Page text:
The high school depicted in Sex Education doesn’t look like a British secondary school, or even a contemporary American high school.
It looks like all the schools in all the 1980s John Hughes movies, as well as movies like “Fast Times at Richmont High.” The soundtrack features reassuring retro tunes: Flock of Seagulls, Parliament, Jackie Wilson.
Even though the show challenges sexual norms and asks viewers to open up, it reassures us that we’re in a familiar place, we’ve been here before, and there’s nothing to fear. Good dream!
“I think ‘sex education’ probably tops the list because it’s been a pretty quiet show overall,” Celatti said. “Yes, there are better parts of the plot, but without any huge action scenes or massive bump explosions or car chases.”
But “Ozark”? Really?
The recently concluded show is a well-deserved successor to Breaking Bad. Here we have yet another crime drama with another unlikely master of crime – a wily accountant (Jason Bateman) who moves to the Ozarks with his family to help Money laundering by Mexican drug cartels.
There is a lot of violence in this show. When there is no violence, there is the threat of violence. How can a situation so tense with all the characters make the audience so relaxed?
Some of it may have something to do with Bateman’s main character, Marty Bird.
He is an oasis of calm. Or, if not, he’s at least very focused. As each new crisis develops, he doesn’t panic, and he doesn’t lose it. He just started thinking frantically about how to get out of this mess.
He always does. And always, for every crisis he solves, two new crises develop from that solution. And just like that, the hole got deeper and deeper. The plot, over four seasons, has hellish logic that’s part of the show’s appeal.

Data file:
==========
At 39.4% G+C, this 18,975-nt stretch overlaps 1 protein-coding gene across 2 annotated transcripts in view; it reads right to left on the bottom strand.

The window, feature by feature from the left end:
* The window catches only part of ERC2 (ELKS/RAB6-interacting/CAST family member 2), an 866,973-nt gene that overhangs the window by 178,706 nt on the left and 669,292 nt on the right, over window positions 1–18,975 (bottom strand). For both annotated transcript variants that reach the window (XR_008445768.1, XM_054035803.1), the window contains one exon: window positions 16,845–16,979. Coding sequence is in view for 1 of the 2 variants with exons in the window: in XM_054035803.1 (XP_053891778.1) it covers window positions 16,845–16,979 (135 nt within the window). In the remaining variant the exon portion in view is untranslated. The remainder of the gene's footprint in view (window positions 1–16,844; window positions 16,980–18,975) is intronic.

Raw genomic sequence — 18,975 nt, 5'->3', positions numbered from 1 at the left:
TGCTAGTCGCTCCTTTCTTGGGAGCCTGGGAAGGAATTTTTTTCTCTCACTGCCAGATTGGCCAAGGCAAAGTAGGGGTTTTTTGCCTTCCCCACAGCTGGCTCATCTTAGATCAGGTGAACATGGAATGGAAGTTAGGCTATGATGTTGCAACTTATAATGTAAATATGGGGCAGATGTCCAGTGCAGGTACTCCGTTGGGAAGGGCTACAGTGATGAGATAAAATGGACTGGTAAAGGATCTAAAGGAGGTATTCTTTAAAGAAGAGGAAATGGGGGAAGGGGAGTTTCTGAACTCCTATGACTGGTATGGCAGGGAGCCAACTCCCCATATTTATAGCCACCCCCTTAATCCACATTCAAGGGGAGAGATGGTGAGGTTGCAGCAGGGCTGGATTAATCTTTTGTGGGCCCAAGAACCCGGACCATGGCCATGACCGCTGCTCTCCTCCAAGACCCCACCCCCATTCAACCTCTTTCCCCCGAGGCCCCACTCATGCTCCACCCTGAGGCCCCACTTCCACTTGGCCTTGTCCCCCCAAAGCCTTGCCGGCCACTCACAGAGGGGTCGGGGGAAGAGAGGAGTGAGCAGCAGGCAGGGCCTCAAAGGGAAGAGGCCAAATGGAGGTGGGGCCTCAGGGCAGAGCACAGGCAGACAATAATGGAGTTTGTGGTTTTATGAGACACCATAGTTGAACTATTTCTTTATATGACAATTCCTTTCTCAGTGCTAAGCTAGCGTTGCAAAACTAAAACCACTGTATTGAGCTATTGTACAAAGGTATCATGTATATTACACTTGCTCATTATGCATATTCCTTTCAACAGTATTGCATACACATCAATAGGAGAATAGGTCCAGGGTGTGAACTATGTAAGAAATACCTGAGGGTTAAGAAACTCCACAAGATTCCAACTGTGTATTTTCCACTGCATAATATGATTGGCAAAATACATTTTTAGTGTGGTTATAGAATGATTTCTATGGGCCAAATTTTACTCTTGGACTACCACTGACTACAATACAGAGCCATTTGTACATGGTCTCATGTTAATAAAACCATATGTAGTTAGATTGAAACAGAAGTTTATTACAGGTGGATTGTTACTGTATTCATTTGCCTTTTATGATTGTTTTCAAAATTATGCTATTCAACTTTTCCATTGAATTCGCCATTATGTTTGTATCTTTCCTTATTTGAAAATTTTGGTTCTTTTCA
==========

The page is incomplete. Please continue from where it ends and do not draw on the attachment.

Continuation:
But that could be another reason for the hypnotic qualities of “Ozark.” It’s a maze in which viewers can get lost — and maybe nod.
“I was surprised that such a high-intensity show was on the list,” Celatti said. “But if you think about it, it’s probably not that surprising. I know when I work hard, I get tired, so it’s not too crazy to think that intense episodes lead to a good night’s sleep.”
What if many twists and turns involve killing and destruction? Thinking about fictional violence may be more soothing than thinking about riots in Washington or the latest grim news about climate change.
After all, the mind must think something When it dragged to Slumberland. Giving it a distracting novel to chew on probably isn’t the worst idea.
In any event — if the new study is to be believed — the media’s influence may be more complex than some of its critics insist.
“I would say that television has had a bit of a bad reputation in recent years,” Serrati said. “Just because a show contains violence doesn’t necessarily mean it’s bad for you. Many people like a good fictional story before going to bed.”
The Best TV Shows to Help You Sleep
Here are the top 10 best shows for a good night’s sleep, according to FandomSpot.com:
1. “Sex Education”
3. “The Crown”
5. “Black Mirror”
6. “Cobra Kai”
8. “Peak Eye Mask”
9. “Stranger Things”
10. “Arrested Development”
Jim Beckerman is the entertainment and culture reporter for NorthJersey.com. For unlimited access to his insightful reports on how you spend your leisure time, subscribe or activate your digital account today.